However, in his December 27, 2020, e-mail, Mr. Evans explained to me how he planned to get a lawyer on the YesCalifornia staff who would file amicus briefs and handle slander lawsuits on our behalf—something of interest to me considering all those false allegations about me had been recently proven untrue and there were many potential lawsuits I would have liked to have filed against a number of individuals who maliciously propagated allegations they knew were false but were politically convenient. Perhaps he believed this angle would entice me to go along with him.
Mr. Evans additionally believed this plan would bring a new donor on board that would fully fund a ballot initiative campaign, which in California are estimated to cost at least a couple million dollars. Volunteer, or grassroots initiatives, as we witnessed personally, rarely succeed in California. Mr. Evans argued that his plan would help our organization to get an initiative qualified, the success of which would create positive news attention for the organization and demonstrate our ability to get initiatives on the ballot—something we had already failed to do twice. Another enticement to bring me into his plan, considering how much I harped on him about collecting signatures and turning in a respectable amount, even if not enough to qualify.
In retrospect I accept that I may have put too much pressure on him to produce results and that pressure may have led him to be open to such drastic measures.
Which drastic measures, specifically?
As shown in the e-mail attached below, Mr. Evans mulled filing an initiative on behalf of the Iranian government that would, as he described, “support the removal of sanctions against Iran that were increased by Trump – back to the level of sanctions that were there during the Obama time.” To his credit, Mr. Evans did not immediately agree to this suggestion from his Iranian contact, but that he felt the offer was worth the time and consideration of the president of a prominent American political organization is troubling. Thankfully, I was able to talk him out of such a bad idea.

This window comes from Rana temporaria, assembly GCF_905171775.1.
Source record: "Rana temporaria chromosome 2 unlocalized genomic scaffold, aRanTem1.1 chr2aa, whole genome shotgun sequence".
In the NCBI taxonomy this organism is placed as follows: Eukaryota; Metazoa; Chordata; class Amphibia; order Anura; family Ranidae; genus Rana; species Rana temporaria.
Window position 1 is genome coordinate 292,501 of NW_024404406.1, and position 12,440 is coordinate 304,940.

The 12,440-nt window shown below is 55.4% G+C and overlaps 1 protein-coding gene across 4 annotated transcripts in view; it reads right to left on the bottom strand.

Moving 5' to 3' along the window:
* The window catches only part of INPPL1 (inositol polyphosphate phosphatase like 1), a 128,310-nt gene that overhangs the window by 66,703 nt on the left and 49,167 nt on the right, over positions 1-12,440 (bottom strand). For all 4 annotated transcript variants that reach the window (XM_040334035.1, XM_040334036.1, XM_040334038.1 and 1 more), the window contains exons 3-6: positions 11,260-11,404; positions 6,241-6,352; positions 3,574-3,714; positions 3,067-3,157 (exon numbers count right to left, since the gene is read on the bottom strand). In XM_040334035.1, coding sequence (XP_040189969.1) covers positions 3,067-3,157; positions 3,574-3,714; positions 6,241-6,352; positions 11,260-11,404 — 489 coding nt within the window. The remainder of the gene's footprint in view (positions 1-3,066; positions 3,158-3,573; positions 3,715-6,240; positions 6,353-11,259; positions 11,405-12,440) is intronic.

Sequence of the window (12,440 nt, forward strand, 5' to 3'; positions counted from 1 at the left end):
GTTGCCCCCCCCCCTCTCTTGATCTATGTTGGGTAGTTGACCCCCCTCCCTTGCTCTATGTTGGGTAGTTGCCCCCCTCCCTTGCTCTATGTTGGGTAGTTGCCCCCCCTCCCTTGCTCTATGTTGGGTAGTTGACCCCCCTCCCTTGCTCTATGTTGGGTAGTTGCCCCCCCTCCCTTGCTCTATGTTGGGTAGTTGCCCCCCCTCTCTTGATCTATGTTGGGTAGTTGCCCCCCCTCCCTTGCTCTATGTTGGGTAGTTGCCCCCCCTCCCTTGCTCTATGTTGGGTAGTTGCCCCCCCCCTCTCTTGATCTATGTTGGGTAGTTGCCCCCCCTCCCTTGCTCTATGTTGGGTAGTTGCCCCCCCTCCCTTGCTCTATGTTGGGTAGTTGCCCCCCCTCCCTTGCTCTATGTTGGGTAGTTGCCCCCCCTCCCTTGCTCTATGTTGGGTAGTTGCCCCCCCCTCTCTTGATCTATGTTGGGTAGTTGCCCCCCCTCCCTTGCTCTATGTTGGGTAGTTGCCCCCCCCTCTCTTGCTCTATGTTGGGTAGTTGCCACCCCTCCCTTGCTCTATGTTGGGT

However, it seems this ballot initiative idea was a way for the Iranians to gauge how much support for secession actually existed in California before they came out and put their support behind it. According to Mr. Evans, the Iranians were prepared to pay for the entire campaign but in text messages we exchanged during that same time, he also expressed a need to demonstrate public support for secession, a need that developed into an obsession.
Unlike Scotland or Catalonia, California never had any massive rallies with hundreds or tens of thousands of people marching for independence. Frankly, it never had any of such marches or public gatherings in support of independence. It is understandable, therefore, why the Iranians may have been skeptical of the campaign’s legitimacy. If he could manage to demonstrate public support, however, Mr. Evans believed that the Iranians would host a CalExit ‘Embassy’ in Tehran.
To demonstrate public support for the idea, Marcus began livestreaming weekly conference calls (which he sometimes called board meetings) live on social media for the world (Iran) to watch. He continues to run this livestream to this day. The people he invites to participate do not necessarily have to support California secession—the key point is that they are simply open to discussing the idea. Nonetheless, he calls it the CalExit Congress. When Mr. Evans livestreams the CalExit Congress or posts clips to YouTube of him running into a stranger on the streets of Fresno who supports CalExit, he does so to demonstrate the public support needed by the Iranians. Or maybe it is just to reassure himself?
I personally regret that I have had to come forward in such a way. Mr. Evans and I go back many years and we plowed through some difficult times together and managed to keep a campaign running from two different continents. So a public statement without details would have raised more questions than answers. However, even though Mr. Evans resigned from YesCalifornia last fall in protest of the support I expressed on social media for the verdict in the Kyle Rittenhouse trial, he has continued making public statements and holding public meetings in the name of and on behalf of YesCalifornia without authority to do so. He has additionally ignored requests, both formal and informal, including a Notice to Cease and Desist, to stop.
Therefore, as the organization’s current leader, since Mr. Evans continues to publicly speak on behalf of this organization without authority to do so, I made the decision to publicly distance myself and YesCalifornia from him, considering his questionable motives and ties to Iran, as I close the CalExit chapter once and for all.